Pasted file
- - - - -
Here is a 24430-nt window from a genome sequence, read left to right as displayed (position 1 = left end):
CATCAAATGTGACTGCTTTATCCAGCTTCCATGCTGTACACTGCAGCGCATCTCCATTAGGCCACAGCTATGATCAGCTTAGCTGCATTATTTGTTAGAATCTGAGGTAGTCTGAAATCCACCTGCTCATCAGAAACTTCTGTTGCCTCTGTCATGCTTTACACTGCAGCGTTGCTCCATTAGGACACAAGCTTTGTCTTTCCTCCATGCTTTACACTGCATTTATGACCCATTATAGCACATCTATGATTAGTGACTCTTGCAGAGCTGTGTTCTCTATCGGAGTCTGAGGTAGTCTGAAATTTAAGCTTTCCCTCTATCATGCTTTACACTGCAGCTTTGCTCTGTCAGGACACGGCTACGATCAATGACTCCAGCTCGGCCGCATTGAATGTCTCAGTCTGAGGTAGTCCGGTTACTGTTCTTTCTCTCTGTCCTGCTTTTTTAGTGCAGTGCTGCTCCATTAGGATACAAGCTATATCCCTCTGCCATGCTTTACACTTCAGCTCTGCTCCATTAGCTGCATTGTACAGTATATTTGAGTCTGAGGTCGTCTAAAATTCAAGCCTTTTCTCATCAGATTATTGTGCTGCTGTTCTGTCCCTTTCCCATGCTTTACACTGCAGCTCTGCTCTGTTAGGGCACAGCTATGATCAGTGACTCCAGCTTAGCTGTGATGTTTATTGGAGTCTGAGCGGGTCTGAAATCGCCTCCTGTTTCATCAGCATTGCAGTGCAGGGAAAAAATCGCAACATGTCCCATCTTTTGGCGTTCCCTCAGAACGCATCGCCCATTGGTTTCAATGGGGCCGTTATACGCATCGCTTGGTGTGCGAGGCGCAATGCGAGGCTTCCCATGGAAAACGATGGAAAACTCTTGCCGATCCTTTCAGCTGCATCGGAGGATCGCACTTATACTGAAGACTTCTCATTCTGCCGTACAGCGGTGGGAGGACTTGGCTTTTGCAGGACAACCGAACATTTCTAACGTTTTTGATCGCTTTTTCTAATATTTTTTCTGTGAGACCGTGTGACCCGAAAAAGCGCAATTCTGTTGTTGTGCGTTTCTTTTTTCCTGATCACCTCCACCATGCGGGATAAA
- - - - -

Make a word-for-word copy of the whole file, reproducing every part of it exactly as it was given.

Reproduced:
Here is a 24430-nt window from a genome sequence, read left to right as displayed (position 1 = left end):
CATCAAATGTGACTGCTTTATCCAGCTTCCATGCTGTACACTGCAGCGCATCTCCATTAGGCCACAGCTATGATCAGCTTAGCTGCATTATTTGTTAGAATCTGAGGTAGTCTGAAATCCACCTGCTCATCAGAAACTTCTGTTGCCTCTGTCATGCTTTACACTGCAGCGTTGCTCCATTAGGACACAAGCTTTGTCTTTCCTCCATGCTTTACACTGCATTTATGACCCATTATAGCACATCTATGATTAGTGACTCTTGCAGAGCTGTGTTCTCTATCGGAGTCTGAGGTAGTCTGAAATTTAAGCTTTCCCTCTATCATGCTTTACACTGCAGCTTTGCTCTGTCAGGACACGGCTACGATCAATGACTCCAGCTCGGCCGCATTGAATGTCTCAGTCTGAGGTAGTCCGGTTACTGTTCTTTCTCTCTGTCCTGCTTTTTTAGTGCAGTGCTGCTCCATTAGGATACAAGCTATATCCCTCTGCCATGCTTTACACTTCAGCTCTGCTCCATTAGCTGCATTGTACAGTATATTTGAGTCTGAGGTCGTCTAAAATTCAAGCCTTTTCTCATCAGATTATTGTGCTGCTGTTCTGTCCCTTTCCCATGCTTTACACTGCAGCTCTGCTCTGTTAGGGCACAGCTATGATCAGTGACTCCAGCTTAGCTGTGATGTTTATTGGAGTCTGAGCGGGTCTGAAATCGCCTCCTGTTTCATCAGCATTGCAGTGCAGGGAAAAAATCGCAACATGTCCCATCTTTTGGCGTTCCCTCAGAACGCATCGCCCATTGGTTTCAATGGGGCCGTTATACGCATCGCTTGGTGTGCGAGGCGCAATGCGAGGCTTCCCATGGAAAACGATGGAAAACTCTTGCCGATCCTTTCAGCTGCATCGGAGGATCGCACTTATACTGAAGACTTCTCATTCTGCCGTACAGCGGTGGGAGGACTTGGCTTTTGCAGGACAACCGAACATTTCTAACGTTTTTGATCGCTTTTTCTAATATTTTTTCTGTGAGACCGTGTGACCCGAAAAAGCGCAATTCTGTTGTTGTGCGTTTCTTTTTTCCTGATCACCTCCACCATGCGGGATAAA